As I said before, sometimes the bible get’s things right with morality. But because there isn’t ever a valid reason for the bible’s morality; it’s only right on accident. Take Leviticus 18:17-18 for example. Let’s say you marry a widow and she has a daughter. Most of us can agree that it’s probably a bad idea to also have sex with her daughter. Or, if your wife has a sister, it’s probably best not to have sex with her sister. A rational reason to not do this is pretty obvious, it will create a lot of unhealthy tension and competition, and it’s very easy to abuse your position of authority as a step-father.
God’s explanation for these restriction, however, is a bit less lucid. God’s answer is, don’t do this, because!
Well, he does get a bit more detailed. For these various forms of incest, you’re not supposed to have sex with relatives for two different reasons. One, because they’re relatives. Two, because it causes dishonor. Okay, maybe I was right from the beginning—it’s wrong, because.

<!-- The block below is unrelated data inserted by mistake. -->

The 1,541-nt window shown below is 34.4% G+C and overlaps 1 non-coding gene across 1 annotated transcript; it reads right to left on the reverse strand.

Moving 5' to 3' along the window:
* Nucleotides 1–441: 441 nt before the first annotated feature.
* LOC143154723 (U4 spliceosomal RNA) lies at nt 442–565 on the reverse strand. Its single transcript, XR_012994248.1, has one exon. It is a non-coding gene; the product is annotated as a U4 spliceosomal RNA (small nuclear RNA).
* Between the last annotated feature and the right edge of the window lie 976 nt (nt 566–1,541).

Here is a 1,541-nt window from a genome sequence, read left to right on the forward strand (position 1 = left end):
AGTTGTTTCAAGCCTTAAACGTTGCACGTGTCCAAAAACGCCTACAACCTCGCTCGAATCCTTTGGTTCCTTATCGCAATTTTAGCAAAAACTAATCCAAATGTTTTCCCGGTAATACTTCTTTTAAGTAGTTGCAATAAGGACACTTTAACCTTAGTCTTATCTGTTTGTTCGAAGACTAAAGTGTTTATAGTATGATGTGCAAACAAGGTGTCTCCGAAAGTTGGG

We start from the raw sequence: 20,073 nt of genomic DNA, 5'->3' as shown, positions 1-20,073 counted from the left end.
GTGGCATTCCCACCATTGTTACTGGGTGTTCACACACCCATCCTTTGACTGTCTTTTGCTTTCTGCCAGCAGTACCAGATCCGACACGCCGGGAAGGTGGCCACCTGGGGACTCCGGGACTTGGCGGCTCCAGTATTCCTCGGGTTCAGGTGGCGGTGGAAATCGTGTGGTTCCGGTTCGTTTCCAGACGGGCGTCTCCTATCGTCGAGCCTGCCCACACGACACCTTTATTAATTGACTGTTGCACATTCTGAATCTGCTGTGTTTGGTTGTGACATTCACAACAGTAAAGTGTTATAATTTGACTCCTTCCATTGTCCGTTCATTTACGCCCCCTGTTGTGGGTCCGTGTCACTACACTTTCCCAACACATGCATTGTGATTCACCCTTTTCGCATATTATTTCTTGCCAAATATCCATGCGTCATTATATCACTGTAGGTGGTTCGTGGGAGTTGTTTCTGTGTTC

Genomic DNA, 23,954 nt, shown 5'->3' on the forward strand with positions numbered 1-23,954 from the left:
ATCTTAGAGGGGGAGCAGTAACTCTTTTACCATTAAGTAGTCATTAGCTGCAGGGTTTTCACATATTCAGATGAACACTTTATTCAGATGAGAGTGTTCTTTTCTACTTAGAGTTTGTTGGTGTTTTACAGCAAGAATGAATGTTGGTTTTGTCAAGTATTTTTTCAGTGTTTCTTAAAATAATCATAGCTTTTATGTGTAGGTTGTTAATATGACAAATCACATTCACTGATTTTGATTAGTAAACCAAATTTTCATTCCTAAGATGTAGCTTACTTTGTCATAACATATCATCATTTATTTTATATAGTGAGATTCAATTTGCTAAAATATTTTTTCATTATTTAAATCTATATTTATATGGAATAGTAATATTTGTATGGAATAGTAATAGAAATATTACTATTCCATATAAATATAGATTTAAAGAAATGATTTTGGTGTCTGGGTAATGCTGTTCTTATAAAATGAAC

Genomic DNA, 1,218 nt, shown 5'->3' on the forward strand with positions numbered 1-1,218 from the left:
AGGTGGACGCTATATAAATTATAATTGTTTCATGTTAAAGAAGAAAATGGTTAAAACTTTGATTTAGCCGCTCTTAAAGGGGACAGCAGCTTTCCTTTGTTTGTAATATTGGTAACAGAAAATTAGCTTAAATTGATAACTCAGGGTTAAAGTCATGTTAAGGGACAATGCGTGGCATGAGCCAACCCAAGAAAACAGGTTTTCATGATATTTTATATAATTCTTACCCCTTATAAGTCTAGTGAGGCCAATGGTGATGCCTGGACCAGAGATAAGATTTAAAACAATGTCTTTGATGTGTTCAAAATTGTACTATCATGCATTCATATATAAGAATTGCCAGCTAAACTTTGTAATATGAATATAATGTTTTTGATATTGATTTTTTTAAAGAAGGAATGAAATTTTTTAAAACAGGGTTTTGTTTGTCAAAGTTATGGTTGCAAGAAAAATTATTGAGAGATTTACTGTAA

I can’t help but be reminded of the Euthyphro dilemma. Is an action good because God says it’s good, or is it good of its own merit? If it’s good because God says so, then God can declare murder good, and murder is good, but if things are good of their own merit, then God is unnecessary to understand morality. Of course, this isn’t a true dilemma, but the point is pretty obvious.
Apologists have tried for years to weasel their way out of this problem, but continue to fail. One of the more common responses is that morality is good because God makes it good, but God would only ever do good things, thus he would never say that murder is good. This argument fails because it requires “good” to be defined as “that which is good,” a useless tautology.